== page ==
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The Browns Don’t Sound Like They Want to Draft a Quarterback

Cleveland head coach Hue Jackson indicated that a support system needs to come before a quarterback. Plus, Christian McCaffrey is OK being an X factor, and Forrest Lamp’s arms grow by an inch.

Browns coach Hue Jackson (AP Images)
Browns coach Hue Jackson (AP Images)

The 2017 NFL combine has arrived, meaning it’s time for prospects to perform drills in their underwear, franchises to chart their futures, and anonymous scouts to provide irresponsible quotes. So who and what is creating the most buzz? The Ringer NFL staff has you covered, providing five thoughts from each day in Indianapolis.

1. Despite reports to the contrary, Hue Jackson doesn’t sound like he’s about to draft a first-round quarterback. They’ve needed a franchise QB basically forever, but the Browns traded the second-overall pick instead of selecting either Jared Goff or Carson Wentz. With the first and 12th picks this year, the Browns will have multiple opportunities at guys like Mitch Trubisky, Deshaun Watson, and Deshone Kizer, but their head coach indicated they’d be looking elsewhere come April.

Of course, it could all be a smoke screen, but between his official press conference at the podium in Indy and his informal huddle-up right after, Jackson repeated the same thought three times: He’s a big believer in assembling a strong support system (which the Browns do not have) before throwing a young quarterback into the fray.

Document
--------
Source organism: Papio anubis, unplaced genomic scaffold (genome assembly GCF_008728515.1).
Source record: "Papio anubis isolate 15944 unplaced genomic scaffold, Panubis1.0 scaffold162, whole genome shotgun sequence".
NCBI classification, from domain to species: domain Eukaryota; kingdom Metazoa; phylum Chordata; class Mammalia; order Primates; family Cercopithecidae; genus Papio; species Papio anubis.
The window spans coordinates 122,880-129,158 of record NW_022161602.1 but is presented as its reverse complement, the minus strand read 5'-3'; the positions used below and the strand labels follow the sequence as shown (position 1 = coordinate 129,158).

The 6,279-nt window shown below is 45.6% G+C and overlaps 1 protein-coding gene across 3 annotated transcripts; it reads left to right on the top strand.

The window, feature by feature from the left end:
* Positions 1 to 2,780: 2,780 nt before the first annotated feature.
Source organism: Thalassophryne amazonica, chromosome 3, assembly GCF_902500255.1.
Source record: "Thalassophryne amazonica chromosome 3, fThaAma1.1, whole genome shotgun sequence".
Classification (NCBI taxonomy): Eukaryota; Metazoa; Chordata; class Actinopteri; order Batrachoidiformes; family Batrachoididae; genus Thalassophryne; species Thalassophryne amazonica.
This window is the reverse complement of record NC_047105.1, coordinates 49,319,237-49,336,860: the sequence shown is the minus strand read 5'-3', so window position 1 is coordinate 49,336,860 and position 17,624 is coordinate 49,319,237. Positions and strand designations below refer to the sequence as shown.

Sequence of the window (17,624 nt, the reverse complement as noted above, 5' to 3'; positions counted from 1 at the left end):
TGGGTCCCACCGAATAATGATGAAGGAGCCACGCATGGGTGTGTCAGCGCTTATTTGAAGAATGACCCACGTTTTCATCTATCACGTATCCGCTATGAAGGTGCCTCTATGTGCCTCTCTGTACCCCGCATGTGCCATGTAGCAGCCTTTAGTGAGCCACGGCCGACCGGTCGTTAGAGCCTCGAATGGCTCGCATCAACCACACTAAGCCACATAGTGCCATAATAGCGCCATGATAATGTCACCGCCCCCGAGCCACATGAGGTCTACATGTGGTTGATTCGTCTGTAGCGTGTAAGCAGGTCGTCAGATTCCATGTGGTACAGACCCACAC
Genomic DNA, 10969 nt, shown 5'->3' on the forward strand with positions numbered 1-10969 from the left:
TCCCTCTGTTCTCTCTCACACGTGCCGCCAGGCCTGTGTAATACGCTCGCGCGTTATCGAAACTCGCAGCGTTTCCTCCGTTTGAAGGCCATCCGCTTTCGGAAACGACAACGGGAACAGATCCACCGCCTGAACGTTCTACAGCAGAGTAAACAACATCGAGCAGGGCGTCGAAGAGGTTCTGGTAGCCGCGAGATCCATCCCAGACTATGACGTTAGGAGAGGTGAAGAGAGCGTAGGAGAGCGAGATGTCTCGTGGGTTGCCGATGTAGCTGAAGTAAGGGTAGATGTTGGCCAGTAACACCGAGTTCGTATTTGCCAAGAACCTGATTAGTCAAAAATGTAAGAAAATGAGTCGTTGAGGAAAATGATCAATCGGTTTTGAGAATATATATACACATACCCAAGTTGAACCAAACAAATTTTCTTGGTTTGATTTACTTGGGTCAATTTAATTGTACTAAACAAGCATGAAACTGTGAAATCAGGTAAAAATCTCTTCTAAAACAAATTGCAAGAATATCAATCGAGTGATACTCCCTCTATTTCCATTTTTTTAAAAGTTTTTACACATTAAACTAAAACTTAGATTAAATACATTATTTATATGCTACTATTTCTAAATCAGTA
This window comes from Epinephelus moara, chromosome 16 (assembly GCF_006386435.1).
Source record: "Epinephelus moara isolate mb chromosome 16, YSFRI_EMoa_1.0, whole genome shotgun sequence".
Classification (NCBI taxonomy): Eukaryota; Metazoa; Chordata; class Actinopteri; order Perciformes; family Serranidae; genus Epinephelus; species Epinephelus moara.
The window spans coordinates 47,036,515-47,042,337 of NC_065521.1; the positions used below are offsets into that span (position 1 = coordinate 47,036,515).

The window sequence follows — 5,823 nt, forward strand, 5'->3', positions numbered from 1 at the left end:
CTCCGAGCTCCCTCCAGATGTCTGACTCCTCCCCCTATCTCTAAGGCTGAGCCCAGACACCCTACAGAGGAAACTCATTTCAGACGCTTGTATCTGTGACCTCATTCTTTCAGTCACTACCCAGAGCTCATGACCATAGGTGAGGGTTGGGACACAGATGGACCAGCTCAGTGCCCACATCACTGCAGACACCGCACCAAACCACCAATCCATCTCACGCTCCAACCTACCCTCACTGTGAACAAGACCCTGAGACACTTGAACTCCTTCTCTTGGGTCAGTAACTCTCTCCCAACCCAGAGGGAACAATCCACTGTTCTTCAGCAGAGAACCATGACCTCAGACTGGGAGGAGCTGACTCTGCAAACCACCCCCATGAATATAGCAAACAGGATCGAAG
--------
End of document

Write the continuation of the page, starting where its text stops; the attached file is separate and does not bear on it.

“I think there are all kinds of ways to [build an offense],” he said. “You have to support [the quarterback] position the right way. It’s not just about putting a quarterback on the team and saying, ‘Here we go.’ You have to make sure he has enough weapons. You have to make sure you’re able to protect him, and you put him in the right spot so he can have success.”

Don’t forget: Jackson got the Browns job in large part because of the second-ranked offense (by DVOA) he coordinated in Cincinnati in 2015. That group featured the best pass-blocking offensive line in the NFL, in addition to an elite receiver in A.J. Green, two top-tier supporting receivers in Mohamed Sanu and Marvin Jones, an elite touchdown-making tight end in Tyler Eifert, and a punishing and efficient run game with Jeremy Hill and Giovani Bernard. Oh, and the Bengals had a great defense too. That foundation — one of the league’s best — made it relatively easy for Andy Dalton, who had the best season of his career and was an MVP candidate until breaking his thumb late in the year.